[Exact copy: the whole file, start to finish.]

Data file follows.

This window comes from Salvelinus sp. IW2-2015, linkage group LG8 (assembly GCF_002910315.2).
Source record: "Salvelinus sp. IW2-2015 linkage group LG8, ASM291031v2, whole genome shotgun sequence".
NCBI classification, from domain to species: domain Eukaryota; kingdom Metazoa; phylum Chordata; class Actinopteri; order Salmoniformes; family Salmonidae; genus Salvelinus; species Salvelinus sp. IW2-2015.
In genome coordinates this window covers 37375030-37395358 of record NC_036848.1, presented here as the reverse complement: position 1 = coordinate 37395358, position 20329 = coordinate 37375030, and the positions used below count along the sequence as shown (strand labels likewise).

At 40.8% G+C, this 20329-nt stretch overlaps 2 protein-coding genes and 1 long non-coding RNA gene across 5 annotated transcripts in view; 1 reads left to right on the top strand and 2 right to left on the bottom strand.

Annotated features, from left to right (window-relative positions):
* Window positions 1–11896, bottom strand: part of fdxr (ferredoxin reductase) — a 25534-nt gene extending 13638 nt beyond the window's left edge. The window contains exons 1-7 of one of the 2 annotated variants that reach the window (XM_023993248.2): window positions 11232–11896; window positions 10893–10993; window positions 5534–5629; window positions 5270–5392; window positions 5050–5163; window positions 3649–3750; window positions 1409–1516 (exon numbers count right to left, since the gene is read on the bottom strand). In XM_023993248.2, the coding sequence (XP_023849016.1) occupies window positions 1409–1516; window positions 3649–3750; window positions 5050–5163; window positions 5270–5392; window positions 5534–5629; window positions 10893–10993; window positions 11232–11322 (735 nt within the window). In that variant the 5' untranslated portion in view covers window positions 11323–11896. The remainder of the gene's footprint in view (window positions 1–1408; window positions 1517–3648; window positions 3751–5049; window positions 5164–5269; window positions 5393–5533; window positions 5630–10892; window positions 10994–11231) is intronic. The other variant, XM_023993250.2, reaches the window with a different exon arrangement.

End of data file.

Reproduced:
This window comes from Salvelinus sp. IW2-2015, linkage group LG8 (assembly GCF_002910315.2).
Source record: "Salvelinus sp. IW2-2015 linkage group LG8, ASM291031v2, whole genome shotgun sequence".
NCBI classification, from domain to species: domain Eukaryota; kingdom Metazoa; phylum Chordata; class Actinopteri; order Salmoniformes; family Salmonidae; genus Salvelinus; species Salvelinus sp. IW2-2015.
In genome coordinates this window covers 37375030-37395358 of record NC_036848.1, presented here as the reverse complement: position 1 = coordinate 37395358, position 20329 = coordinate 37375030, and the positions used below count along the sequence as shown (strand labels likewise).

At 40.8% G+C, this 20329-nt stretch overlaps 2 protein-coding genes and 1 long non-coding RNA gene across 5 annotated transcripts in view; 1 reads left to right on the top strand and 2 right to left on the bottom strand.

Annotated features, from left to right (window-relative positions):
* Window positions 1–11896, bottom strand: part of fdxr (ferredoxin reductase) — a 25534-nt gene extending 13638 nt beyond the window's left edge. The window contains exons 1-7 of one of the 2 annotated variants that reach the window (XM_023993248.2): window positions 11232–11896; window positions 10893–10993; window positions 5534–5629; window positions 5270–5392; window positions 5050–5163; window positions 3649–3750; window positions 1409–1516 (exon numbers count right to left, since the gene is read on the bottom strand). In XM_023993248.2, the coding sequence (XP_023849016.1) occupies window positions 1409–1516; window positions 3649–3750; window positions 5050–5163; window positions 5270–5392; window positions 5534–5629; window positions 10893–10993; window positions 11232–11322 (735 nt within the window). In that variant the 5' untranslated portion in view covers window positions 11323–11896. The remainder of the gene's footprint in view (window positions 1–1408; window positions 1517–3648; window positions 3751–5049; window positions 5164–5269; window positions 5393–5533; window positions 5630–10892; window positions 10994–11231) is intronic. The other variant, XM_023993250.2, reaches the window with a different exon arrangement.